- Then there’s the less-famous “mini-dynasty” of the late 1980s, the Bad Boys Pistons. They won back-to-back titles in 1989 and 1990, and went almost 10 deep with great players. They also should’ve won the title in 1988, too, but got robbed due to the infamous “phantom foul” that put Magic Johnson on the free throw line at the end of what should’ve been the clinching game 6 of the Finals. The Lakers won game 7 to take the championship, but people in Detroit still to this day insist they were robbed in 1988 and should’ve had three straight titles instead of two. The Bad Boys Pistons had the following players: Isiah Thomas, Joe Dumars, Dennis Rodman, Adrian Dantley (all HOF), plus arguably the most well-known (and despised) enforcer ever in Bill Laimbeer. I’m not done yet: Mark Aguirre, Rick Mahorn, John Salley and last but definitely not least, Vinnie “The Microwave” Johnson (one of the all-time great NBA nicknames). That’s insane depth. In 1989, they went 15-2 in the playoffs en route to the title, only dropping two games to Jordan’s Bulls in the Eastern Conference Finals. They beat Magic’s Lakers once in the Finals and it probably should’ve been twice. The Bad Boys Pistons were absolutely a super-team.
- Then in the 1990s, there was the Jordan Bulls. The Jordan Bulls were 100%, hands-down, no questions asked, a super-team. Not only did they have Jordan, Pippen and Phil Jackson, arguably the greatest coach in NBA history, they had Horace Grant for the first three titles. Grant made the All-Star team in 1994 and was 4x all defense. Their role players–John Paxson, who hit multiple massive shots late in Finals-clinching games, and BJ Armstrong, who made an All Star team in 1994–were rock solid. The Jordan Bulls were a super-team for the first three-peat, but they were even more of a super-team for the second three-peat. Jordan, Pippen and now Dennis Rodman, one of the greatest rebounders in NBA history and a 2x defensive player of the year, plus Toni Kukoc, one of the first European players in NBA history who really got major hype. Remember, European players weren’t prominent in the NBA until the early-mid 1990s, and Toni Kukoc was one of the first ones who had serious buzz. The Jordan Bulls of the 1990s were a super-team.
- You could even argue the Stockton-Malone Jazz were a super-team. Both guys made the NBA’s all-time 50 best players ever list. The only problem is they never won a ring, although then again that’s because they went up against an even greater super-team in the 1997 and 1998 Finals.
- Then there’s the 1995 Houston Rockets with Hakeem Olajuwon and Clyde Drexler, who came over from Portland to chase a ring. The Rockets even added Charles Barkley to the mix in 1997 alongside Dream and Drexler, which made them undeniably a super-team. Although admittedly all three guys were over age 33 by 1997. They wound up losing to the Jazz in the Western Conference Finals. The 1997 Rockets were the only team in the West that came anywhere close to having as much star-power as the Jazz.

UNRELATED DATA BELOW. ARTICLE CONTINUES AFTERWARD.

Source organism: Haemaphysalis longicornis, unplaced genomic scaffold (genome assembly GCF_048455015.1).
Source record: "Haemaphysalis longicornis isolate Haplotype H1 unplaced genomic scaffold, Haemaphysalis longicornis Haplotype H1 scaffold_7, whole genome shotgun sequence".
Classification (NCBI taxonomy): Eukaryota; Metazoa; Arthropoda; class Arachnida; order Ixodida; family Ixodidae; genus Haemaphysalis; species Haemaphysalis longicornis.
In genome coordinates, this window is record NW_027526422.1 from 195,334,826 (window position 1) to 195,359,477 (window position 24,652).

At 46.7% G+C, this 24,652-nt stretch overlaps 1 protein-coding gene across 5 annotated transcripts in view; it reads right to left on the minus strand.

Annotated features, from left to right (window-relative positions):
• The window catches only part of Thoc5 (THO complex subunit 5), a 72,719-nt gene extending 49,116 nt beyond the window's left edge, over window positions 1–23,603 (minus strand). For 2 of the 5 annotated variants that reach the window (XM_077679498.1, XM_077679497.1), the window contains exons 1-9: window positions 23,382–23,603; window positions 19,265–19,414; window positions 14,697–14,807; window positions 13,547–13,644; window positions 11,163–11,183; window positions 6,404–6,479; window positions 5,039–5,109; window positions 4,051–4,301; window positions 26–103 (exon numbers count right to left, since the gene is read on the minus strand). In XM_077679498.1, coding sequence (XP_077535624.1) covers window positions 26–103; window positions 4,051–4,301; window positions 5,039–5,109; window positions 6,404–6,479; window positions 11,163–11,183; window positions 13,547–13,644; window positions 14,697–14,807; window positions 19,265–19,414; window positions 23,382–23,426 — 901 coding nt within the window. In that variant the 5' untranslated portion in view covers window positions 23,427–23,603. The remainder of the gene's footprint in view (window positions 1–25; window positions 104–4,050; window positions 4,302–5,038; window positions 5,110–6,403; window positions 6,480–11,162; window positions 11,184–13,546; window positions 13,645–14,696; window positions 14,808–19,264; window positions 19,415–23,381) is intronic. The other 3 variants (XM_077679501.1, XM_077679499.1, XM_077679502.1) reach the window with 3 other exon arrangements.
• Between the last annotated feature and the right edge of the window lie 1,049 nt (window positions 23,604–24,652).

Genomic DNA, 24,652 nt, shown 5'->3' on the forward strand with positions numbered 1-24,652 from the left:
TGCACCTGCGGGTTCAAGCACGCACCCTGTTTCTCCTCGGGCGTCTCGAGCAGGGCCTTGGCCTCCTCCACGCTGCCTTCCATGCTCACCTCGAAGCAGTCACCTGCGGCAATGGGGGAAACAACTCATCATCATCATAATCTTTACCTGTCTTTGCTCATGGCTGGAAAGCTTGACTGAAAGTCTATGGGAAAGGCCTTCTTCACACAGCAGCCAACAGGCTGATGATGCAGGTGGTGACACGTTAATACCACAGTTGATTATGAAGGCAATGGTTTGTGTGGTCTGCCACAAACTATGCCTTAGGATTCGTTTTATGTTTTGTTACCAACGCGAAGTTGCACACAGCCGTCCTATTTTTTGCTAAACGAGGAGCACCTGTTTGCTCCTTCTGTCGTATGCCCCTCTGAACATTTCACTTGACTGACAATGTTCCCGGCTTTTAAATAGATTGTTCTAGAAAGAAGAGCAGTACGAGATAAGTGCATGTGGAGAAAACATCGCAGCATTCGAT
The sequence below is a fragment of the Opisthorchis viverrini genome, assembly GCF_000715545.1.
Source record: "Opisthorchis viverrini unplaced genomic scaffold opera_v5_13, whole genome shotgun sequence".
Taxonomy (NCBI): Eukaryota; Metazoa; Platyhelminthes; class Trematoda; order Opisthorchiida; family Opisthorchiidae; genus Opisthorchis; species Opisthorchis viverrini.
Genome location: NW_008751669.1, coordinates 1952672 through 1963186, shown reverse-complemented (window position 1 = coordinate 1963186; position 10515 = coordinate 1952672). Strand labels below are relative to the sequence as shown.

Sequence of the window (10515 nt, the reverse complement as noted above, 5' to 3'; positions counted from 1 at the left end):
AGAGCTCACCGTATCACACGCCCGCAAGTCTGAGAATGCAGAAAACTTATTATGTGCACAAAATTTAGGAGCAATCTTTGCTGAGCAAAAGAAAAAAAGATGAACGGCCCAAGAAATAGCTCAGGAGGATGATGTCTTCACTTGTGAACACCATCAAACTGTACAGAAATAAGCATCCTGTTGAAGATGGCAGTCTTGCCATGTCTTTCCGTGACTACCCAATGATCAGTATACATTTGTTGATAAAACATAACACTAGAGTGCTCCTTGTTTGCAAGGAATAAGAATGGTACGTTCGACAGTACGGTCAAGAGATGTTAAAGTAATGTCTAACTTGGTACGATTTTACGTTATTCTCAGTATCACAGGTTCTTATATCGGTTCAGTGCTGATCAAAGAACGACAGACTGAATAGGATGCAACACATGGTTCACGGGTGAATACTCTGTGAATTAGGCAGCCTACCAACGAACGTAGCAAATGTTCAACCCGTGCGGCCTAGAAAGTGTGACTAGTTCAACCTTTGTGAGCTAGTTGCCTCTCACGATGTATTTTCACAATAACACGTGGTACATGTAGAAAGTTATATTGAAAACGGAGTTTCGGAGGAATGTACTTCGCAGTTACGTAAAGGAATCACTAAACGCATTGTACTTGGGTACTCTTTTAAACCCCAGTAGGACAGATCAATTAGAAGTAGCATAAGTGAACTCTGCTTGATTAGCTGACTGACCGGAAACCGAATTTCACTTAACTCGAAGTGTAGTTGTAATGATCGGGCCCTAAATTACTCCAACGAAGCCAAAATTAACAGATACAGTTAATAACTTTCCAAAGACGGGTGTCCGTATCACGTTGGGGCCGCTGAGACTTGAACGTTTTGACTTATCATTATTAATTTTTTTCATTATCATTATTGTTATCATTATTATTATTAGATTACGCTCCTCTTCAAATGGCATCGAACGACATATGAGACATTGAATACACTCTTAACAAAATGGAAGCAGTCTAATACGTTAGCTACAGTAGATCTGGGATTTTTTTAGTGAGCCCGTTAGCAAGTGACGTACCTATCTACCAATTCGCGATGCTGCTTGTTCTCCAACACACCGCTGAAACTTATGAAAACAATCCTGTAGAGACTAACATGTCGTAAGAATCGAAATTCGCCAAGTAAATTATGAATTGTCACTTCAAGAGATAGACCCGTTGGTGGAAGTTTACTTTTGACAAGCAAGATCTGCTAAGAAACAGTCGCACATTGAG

- While it might seem like these 1990s super-teams pale in comparison to the ones that came before them in terms of the number of Hall of Famers, remember that the NBA was going through major expansion in the late 1980s-early 1990s. The league expanded from 23 to 29 teams during this period, meaning the talent started to get more spread out, similar to what happened with the ABA in the 1970s. Having two Hall of Famers was enough to qualify as a Super Team in the 1990s, even though in the 1980s, when the league only had 23 teams, it was more like 3 hall of Famers. You have to compare the Jordan Bulls to the other teams of their era.
- Just look at the 1993 Eastern Conference, for example: outside of the Bulls, the best teams in the East that year were the Knicks, Cavaliers and Celtics. The Celtics had zero Hall of Famers. The Cavaliers had zero Hall of Famers. The Knicks had one, Patrick Ewing, and their second-best player was John Starks. Starks was no slouch, but he and Ewing were not even close to as good a duo as Jordan and Pippen. Starks made an all-star team in 1994, but he doesn’t even hold a candle to Scottie Pippen. Even though the Jordan Bulls “only” had two Hall of Famers, compared to their competition in the East, they were definitely a super-team.
- Moving on: the Shaq-Kobe Lakers were a super-team. In 2000, their toughest competition in the West were the Blazers, whose best players were Rasheed Wallace and 34-year-old Scottie Pippen. In the Finals, they played the Pacers, who had 34-year-old Reggie Miller, and Jalen Rose. None of those teams were even remotely on the Lakers’ level. In 2001, the Lakers had to play the Duncan Spurs in the Western Conference Finals, but it was a 4-0 sweep for LA, and by this time, Robinson was 34, and it was before the Spurs got Tony Parker (2002) and Manu Ginobili (2003). The Lakers’ Finals opponent were the A.I. Sixers, but Iverson’s #2 guy was Theo Ratliff. No comparison to LA. In 2002, the Lakers probably should’ve lost to the Kings in the infamous “rigged” game 6 of the Western Conference Finals. The Chris Webber Kings were pretty good that year, but they did not come close to the star power of the Shaq-Kobe Lakers. LA also had to play the Duncan Spurs in the second round, a series the Lakers won 4-1. But in the Finals, they had to play the Nets, who had Kenyon Martin, Keith Van Horn and Jason Kidd. No contest.